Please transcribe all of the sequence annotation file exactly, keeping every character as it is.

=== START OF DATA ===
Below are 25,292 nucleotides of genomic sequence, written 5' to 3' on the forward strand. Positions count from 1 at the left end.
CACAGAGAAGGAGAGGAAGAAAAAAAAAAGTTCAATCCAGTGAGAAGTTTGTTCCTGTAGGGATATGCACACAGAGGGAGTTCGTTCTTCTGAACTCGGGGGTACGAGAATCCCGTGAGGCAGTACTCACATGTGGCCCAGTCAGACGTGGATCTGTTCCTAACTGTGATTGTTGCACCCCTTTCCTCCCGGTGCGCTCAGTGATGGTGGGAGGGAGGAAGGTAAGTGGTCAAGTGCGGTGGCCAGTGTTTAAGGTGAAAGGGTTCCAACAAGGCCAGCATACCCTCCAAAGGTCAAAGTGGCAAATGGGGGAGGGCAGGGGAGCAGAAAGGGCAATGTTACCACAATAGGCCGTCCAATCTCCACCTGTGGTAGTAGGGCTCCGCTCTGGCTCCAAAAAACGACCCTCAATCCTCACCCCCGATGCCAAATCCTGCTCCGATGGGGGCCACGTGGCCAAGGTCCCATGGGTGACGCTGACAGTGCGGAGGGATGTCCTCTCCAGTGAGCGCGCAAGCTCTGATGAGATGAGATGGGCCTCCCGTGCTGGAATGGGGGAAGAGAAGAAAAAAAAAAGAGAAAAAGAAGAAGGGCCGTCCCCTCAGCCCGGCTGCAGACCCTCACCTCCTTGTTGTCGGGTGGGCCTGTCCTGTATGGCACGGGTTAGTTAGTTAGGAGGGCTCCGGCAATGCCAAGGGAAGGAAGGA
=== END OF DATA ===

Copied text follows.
Below are 25,292 nucleotides of genomic sequence, written 5' to 3' on the forward strand. Positions count from 1 at the left end.
CACAGAGAAGGAGAGGAAGAAAAAAAAAAGTTCAATCCAGTGAGAAGTTTGTTCCTGTAGGGATATGCACACAGAGGGAGTTCGTTCTTCTGAACTCGGGGGTACGAGAATCCCGTGAGGCAGTACTCACATGTGGCCCAGTCAGACGTGGATCTGTTCCTAACTGTGATTGTTGCACCCCTTTCCTCCCGGTGCGCTCAGTGATGGTGGGAGGGAGGAAGGTAAGTGGTCAAGTGCGGTGGCCAGTGTTTAAGGTGAAAGGGTTCCAACAAGGCCAGCATACCCTCCAAAGGTCAAAGTGGCAAATGGGGGAGGGCAGGGGAGCAGAAAGGGCAATGTTACCACAATAGGCCGTCCAATCTCCACCTGTGGTAGTAGGGCTCCGCTCTGGCTCCAAAAAACGACCCTCAATCCTCACCCCCGATGCCAAATCCTGCTCCGATGGGGGCCACGTGGCCAAGGTCCCATGGGTGACGCTGACAGTGCGGAGGGATGTCCTCTCCAGTGAGCGCGCAAGCTCTGATGAGATGAGATGGGCCTCCCGTGCTGGAATGGGGGAAGAGAAGAAAAAAAAAAGAGAAAAAGAAGAAGGGCCGTCCCCTCAGCCCGGCTGCAGACCCTCACCTCCTTGTTGTCGGGTGGGCCTGTCCTGTATGGCACGGGTTAGTTAGTTAGGAGGGCTCCGGCAATGCCAAGGGAAGGAAGGA